Spreading Word on Spread of Alternatives: Schwab Impact Roundtable

Investors “disenfranchised” with equities, need returns from non-correlated assets

The Schwab Center at Impact 2011. The Schwab Center at Impact 2011.

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A roundtable discussion moderated by AdvisorOne’s Jamie Green at the Schwab Impact 2011 conference in San Francisco on Wednesday tackled the increasing use of alternative investments by advisors and clients.

The roundtable featured participants from major alternative investment suppliers and included Andy O’Rourke and John Cadigan of Direxion Funds; Bob Worthington of Hatteras Funds; Brian Watson of SteelPath, and Rick Lake of Aston/Lake Partners LASSO Fund.

“The protesters represent a generation disenfranchised with equities and long-only strategies,” Cadigan began, referencing the Occupy Wall Street movement and sympathetic splinter protests in major cities throughout the country. “It’s a challenge for clients and advisors, but an educational opportunity for the industry.”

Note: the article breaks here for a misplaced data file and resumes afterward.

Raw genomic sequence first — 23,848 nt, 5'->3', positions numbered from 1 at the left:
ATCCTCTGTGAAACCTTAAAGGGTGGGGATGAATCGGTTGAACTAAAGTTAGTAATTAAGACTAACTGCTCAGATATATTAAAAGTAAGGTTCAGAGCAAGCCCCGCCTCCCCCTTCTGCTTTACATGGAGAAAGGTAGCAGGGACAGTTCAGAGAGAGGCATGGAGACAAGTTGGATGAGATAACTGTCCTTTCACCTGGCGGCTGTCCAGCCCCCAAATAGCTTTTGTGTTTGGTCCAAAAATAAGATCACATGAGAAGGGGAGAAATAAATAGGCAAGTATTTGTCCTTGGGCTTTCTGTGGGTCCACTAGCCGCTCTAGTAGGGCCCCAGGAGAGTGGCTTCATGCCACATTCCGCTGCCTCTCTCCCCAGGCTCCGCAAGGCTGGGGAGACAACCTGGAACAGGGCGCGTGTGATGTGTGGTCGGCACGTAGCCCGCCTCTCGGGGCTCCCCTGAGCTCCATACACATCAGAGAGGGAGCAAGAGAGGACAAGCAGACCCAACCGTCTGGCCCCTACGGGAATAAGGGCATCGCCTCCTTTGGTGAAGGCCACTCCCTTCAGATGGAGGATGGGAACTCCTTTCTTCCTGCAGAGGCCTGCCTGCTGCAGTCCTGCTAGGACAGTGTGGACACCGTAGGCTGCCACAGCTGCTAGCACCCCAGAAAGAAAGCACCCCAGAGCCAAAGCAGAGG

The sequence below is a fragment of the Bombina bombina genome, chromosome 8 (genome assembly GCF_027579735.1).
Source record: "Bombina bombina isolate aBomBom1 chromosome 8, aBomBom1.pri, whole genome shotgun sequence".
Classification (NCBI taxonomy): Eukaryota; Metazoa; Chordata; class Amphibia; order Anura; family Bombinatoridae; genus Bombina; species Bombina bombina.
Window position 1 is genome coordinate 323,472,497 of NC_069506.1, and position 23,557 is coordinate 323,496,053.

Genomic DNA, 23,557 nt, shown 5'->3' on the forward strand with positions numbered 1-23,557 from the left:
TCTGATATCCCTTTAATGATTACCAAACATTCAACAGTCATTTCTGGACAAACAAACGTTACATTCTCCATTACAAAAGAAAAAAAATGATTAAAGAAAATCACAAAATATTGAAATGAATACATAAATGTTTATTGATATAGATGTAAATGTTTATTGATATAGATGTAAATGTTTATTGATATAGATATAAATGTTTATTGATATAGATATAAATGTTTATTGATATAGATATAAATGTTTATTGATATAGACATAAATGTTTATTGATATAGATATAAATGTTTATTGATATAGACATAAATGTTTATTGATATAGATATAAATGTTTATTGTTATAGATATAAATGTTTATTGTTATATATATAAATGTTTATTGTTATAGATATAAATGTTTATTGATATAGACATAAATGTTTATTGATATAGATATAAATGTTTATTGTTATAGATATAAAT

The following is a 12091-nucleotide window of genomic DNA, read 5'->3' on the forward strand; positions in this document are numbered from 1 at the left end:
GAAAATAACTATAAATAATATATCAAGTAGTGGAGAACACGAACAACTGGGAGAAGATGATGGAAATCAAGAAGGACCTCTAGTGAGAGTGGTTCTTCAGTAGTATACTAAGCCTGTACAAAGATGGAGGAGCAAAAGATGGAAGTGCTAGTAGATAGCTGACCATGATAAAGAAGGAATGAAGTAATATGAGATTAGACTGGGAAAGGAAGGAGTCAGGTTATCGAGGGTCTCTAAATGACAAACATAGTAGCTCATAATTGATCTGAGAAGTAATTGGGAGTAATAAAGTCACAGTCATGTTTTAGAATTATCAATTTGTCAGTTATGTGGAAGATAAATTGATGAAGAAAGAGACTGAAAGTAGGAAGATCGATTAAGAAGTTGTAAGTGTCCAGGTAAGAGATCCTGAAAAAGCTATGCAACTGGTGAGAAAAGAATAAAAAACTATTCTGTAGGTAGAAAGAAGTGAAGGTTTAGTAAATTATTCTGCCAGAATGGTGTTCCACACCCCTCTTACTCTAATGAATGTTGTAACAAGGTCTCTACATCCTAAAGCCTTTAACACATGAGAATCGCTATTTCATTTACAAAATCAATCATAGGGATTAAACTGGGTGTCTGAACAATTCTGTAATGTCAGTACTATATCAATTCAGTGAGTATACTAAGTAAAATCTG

Cadigan added that baby boomers are transferring from wealth accumulation to distribution, and many are shying away from equities “given what recently happened, and advisors have well over 50% or so of their portfolios in fixed income. The strategies we represent help prevent the drawdown of their assets.”

Lake said the people with whom he speaks are concerned about three things: risk management, returns and diversification.

“In risk management, they want a smoother ride,” Lake explained. “With return, they are desperate for a source of returns in an unkind world. With diversification, they receive better risk-adjusted returns with our strategies than many traditional sources. We’re trying to get them away from, ‘What was up yesterday, and am I in it?’”